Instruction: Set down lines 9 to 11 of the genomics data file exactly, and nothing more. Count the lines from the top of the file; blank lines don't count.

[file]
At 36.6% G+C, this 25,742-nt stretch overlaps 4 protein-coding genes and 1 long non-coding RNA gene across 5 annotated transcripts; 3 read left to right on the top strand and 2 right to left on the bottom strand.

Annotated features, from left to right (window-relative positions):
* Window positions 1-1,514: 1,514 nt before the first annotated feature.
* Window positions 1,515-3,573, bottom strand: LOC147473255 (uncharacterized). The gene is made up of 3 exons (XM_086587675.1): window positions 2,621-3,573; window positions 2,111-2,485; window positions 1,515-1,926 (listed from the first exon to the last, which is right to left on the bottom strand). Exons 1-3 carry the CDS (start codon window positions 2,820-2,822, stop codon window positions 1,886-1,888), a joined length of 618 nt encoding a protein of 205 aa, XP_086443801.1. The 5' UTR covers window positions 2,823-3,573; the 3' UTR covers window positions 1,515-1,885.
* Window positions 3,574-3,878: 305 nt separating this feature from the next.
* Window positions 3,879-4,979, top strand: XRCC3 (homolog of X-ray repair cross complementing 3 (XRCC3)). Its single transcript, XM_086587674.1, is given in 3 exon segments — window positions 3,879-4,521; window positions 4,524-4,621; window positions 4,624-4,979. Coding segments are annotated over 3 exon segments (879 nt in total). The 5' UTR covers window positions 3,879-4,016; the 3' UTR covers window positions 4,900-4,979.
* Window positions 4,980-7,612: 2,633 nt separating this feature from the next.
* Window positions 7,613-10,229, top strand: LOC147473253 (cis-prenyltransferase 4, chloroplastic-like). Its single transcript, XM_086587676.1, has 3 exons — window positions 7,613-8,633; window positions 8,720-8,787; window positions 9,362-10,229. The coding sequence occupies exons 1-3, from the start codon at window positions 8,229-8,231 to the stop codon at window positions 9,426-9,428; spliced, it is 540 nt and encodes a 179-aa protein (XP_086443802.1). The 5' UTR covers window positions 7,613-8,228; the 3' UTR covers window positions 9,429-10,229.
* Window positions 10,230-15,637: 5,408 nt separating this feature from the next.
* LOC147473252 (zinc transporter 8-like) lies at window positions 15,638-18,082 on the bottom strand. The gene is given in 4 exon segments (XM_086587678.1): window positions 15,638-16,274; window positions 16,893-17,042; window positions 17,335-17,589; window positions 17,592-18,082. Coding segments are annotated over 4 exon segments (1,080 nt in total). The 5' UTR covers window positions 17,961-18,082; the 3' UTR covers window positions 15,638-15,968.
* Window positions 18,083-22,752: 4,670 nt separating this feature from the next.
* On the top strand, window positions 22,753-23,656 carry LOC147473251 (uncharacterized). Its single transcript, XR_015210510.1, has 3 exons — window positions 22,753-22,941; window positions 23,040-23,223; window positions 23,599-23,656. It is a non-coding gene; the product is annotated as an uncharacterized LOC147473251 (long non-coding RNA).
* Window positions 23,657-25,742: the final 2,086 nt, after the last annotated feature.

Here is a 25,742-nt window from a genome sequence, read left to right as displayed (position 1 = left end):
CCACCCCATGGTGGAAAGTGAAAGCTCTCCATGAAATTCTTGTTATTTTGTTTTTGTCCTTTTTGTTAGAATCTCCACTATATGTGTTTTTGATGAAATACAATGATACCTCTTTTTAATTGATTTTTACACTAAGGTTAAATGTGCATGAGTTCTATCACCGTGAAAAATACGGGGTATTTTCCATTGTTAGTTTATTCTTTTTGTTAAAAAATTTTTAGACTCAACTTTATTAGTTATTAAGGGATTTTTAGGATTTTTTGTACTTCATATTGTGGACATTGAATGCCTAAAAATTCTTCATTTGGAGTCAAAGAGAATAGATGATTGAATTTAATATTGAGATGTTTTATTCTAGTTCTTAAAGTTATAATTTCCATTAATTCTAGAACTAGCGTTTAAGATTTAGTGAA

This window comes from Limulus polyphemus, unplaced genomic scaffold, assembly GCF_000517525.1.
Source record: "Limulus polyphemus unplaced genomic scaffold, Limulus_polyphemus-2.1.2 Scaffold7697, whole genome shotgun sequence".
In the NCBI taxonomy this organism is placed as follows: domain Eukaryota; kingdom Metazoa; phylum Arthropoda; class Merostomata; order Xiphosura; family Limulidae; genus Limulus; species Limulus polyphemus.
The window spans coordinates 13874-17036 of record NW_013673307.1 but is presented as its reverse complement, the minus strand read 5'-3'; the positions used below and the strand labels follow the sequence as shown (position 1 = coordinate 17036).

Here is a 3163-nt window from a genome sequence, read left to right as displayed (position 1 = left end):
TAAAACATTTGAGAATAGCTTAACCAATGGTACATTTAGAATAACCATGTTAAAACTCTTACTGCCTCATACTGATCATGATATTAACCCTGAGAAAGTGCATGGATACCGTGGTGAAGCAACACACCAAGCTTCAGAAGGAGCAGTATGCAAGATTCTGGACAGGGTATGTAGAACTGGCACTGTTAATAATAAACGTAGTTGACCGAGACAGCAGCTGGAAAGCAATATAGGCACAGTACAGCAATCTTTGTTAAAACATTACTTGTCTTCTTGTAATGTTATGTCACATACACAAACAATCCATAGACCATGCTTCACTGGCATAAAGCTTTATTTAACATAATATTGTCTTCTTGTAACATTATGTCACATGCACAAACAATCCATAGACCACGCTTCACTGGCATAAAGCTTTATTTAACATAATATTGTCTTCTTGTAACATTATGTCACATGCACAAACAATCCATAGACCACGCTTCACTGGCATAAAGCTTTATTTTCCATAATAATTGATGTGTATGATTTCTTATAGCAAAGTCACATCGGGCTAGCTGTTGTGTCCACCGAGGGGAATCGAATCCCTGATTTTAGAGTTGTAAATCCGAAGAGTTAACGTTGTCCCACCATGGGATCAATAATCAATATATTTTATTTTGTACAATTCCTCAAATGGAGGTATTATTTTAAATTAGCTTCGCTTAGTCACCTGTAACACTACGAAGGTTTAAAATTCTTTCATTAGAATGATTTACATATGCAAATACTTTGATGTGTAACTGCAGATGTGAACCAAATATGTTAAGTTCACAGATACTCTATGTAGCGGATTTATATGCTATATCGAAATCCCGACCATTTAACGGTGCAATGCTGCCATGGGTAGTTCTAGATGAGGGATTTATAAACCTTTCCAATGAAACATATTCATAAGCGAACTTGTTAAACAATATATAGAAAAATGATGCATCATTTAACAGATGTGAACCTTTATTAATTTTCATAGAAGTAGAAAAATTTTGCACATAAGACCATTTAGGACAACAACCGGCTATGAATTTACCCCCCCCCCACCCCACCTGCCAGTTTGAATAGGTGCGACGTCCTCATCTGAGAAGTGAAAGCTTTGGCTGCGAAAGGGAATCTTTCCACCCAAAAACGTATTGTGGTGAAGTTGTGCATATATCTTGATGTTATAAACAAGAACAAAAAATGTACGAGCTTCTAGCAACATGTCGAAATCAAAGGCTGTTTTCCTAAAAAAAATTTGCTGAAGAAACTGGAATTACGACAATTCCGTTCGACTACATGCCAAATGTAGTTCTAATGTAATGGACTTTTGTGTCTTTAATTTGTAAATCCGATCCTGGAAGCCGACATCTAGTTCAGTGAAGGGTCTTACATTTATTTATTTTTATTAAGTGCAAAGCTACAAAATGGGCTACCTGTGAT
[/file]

* Window positions 10,230-15,637: 5,408 nt separating this feature from the next.
* LOC147473252 (zinc transporter 8-like) lies at window positions 15,638-18,082 on the bottom strand. The gene is given in 4 exon segments (XM_086587678.1): window positions 15,638-16,274; window positions 16,893-17,042; window positions 17,335-17,589; window positions 17,592-18,082. Coding segments are annotated over 4 exon segments (1,080 nt in total). The 5' UTR covers window positions 17,961-18,082; the 3' UTR covers window positions 15,638-15,968.
* Window positions 18,083-22,752: 4,670 nt separating this feature from the next.